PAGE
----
Five wrestling Chattanooga Mocs aim for All-America status

Five wrestling Chattanooga Mocs aim for All-America status

March 19th, 2013 by Ward Gossett in Sports - College

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NCAA logo

Cody Cleveland, the last University of Tennessee at Chattanooga wrestler to earn All-America honors, isn't certain where his plaque is.

"Somewhere at my dad's house," he said, "maybe somewhere above the fireplace."

The accomplishment is more about the memories for Cleveland, now an assistant wrestling coach at McCallie, his high school alma mater.

"I think what I remember most is losing that match for seventh place. It always stings to lose that last one," said Cleveland, who earned his All-America status for a top-eight finish at the 2008 national tournament. "But then I remember, too, beating [Michigan's] Kellen Russell, a four-time Big Ten champion, in the round of 12. And [McCallie coach Gordon] Connell was over behind the scorer's table, and I got to go over and give him a high-five."

UTC wrestlers Niko Brown (197 pounds), Josh Condon (165), Alex Hudson (149), Dean Pavlou (141) and Nick Soto (125) depart today for the 2013 NCAA tournament, which begins Thursday in Des Moines, Iowa.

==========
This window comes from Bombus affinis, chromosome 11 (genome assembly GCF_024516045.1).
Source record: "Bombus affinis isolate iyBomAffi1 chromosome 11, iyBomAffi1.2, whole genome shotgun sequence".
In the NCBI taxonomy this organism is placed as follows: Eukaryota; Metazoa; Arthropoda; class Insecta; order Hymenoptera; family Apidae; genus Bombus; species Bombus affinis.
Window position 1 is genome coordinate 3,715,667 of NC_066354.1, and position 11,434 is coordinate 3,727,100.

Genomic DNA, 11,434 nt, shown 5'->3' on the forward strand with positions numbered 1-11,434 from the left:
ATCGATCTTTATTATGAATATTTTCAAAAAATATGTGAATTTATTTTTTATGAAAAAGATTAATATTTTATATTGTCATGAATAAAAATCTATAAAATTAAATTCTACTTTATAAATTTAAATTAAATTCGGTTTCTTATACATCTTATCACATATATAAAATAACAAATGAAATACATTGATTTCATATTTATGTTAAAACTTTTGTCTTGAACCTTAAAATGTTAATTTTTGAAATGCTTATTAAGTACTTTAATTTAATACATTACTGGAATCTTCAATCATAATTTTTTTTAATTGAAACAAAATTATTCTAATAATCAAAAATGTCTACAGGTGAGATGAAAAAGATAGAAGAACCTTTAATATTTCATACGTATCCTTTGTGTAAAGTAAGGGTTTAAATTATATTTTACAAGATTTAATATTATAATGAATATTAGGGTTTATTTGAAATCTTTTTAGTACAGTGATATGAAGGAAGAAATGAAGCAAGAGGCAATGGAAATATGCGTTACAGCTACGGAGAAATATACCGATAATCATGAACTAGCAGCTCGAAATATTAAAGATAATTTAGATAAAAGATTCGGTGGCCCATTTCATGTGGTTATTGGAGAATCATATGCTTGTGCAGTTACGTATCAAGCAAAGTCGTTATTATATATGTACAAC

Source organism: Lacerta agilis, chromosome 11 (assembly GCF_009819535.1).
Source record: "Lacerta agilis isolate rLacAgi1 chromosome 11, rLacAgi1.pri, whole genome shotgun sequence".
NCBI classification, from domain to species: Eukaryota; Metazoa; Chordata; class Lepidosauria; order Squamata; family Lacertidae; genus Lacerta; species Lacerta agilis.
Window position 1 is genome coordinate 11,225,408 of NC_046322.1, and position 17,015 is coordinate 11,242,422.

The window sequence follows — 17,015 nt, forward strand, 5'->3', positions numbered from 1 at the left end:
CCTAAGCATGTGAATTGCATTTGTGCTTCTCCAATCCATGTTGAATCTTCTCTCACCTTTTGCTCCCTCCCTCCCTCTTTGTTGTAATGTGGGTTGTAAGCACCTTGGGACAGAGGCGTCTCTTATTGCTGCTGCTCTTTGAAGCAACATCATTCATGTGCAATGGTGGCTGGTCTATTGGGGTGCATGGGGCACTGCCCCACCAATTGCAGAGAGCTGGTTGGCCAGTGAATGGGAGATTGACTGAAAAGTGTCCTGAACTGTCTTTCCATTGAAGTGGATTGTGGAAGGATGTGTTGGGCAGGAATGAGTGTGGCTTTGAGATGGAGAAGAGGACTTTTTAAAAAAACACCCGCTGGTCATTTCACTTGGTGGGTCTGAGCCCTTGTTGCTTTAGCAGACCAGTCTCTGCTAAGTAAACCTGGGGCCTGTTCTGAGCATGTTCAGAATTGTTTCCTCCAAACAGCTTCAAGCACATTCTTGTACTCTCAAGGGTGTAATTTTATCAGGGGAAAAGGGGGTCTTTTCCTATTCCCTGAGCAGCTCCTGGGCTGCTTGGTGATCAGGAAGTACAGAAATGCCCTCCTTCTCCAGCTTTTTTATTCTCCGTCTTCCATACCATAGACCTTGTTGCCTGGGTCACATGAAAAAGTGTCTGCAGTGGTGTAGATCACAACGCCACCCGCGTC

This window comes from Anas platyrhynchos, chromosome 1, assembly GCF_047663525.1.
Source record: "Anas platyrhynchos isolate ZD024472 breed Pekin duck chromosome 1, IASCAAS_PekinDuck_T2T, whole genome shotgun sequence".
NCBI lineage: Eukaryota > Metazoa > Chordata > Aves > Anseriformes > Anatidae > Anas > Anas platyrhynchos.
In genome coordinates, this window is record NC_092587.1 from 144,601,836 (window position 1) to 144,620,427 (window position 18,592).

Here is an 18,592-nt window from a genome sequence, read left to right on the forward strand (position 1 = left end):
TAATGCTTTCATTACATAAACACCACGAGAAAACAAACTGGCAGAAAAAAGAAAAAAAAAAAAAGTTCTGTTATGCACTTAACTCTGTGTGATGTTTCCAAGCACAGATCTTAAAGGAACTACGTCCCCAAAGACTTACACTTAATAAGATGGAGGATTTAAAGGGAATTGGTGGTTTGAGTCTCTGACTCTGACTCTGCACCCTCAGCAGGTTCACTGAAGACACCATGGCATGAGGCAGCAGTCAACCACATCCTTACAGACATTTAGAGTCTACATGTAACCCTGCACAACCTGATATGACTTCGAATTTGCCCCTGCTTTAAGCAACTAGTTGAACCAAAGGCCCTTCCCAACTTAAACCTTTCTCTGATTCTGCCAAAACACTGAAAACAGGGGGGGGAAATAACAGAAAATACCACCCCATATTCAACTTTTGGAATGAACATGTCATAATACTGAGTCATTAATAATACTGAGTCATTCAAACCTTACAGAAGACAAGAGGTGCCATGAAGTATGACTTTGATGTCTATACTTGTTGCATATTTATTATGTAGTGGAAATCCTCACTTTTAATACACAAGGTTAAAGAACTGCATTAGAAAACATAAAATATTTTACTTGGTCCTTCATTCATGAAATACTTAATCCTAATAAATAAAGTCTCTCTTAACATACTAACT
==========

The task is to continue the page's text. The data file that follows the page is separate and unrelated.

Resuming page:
"I'm fired up. It's crazy. I have a completely different outlook on this tournament," said Pavlou, now a three-time qualifier. "The last two times I went it was believing I was an underdog, because I was unseeded. I felt l had accomplished what everybody expected. This year I'm going believing there's no reason I can't go get up on that [awards] podium."

UTC assistant coach Jon Sioredas, a 2005 All-American for the Mocs, researched the last 10 years of the NCAA tournament and found that about one wrestler per weight class to gain All-America honors was unseeded. Three years ago there were 15.

But it's more about getting there, win or lose, Sioredas said.

"Absolutely the journey," he said. "That one tournament is not going to justify who you are. Will it change your life? Probably not. ... Take a guy like Condon. This year has changed his life, and medaling would be icing on the cake. It's the process rather than the medal that's going to dictate success."

Cleveland recalled his process, remembering in great detail the two shoulder surgeries, a weeklong hospital stay with a staph infection, knee surgery and the pins and needles awaiting word from the NCAA on a sixth [medical hardship] season. He also, though, remembers the relationships he built.

"Dan Waddell and I wrestled three times my senior year in high school, and he won twice. But we became best friends and we still hang out just about every day," he said. "I stay in touch with most of my teammates."

Pavlou said his career book is almost written, "and I hope to finish it with a happy ending.

"I've gained so much from this sport, and I'm a different and better person from the time I got here," the former Bradley Central standout added. "Competing in this sport and making it through some daunting experiences will make future things in my life pretty manageable."

Pavlou has looked at the boards in the Mocs wrestling room, and the middle one always catches his eye. It's the one listing All-Americans.

"I'd love to have my name up there -- end my career with a big, fat exclamation point," he said, "but the journey is what it's been all about."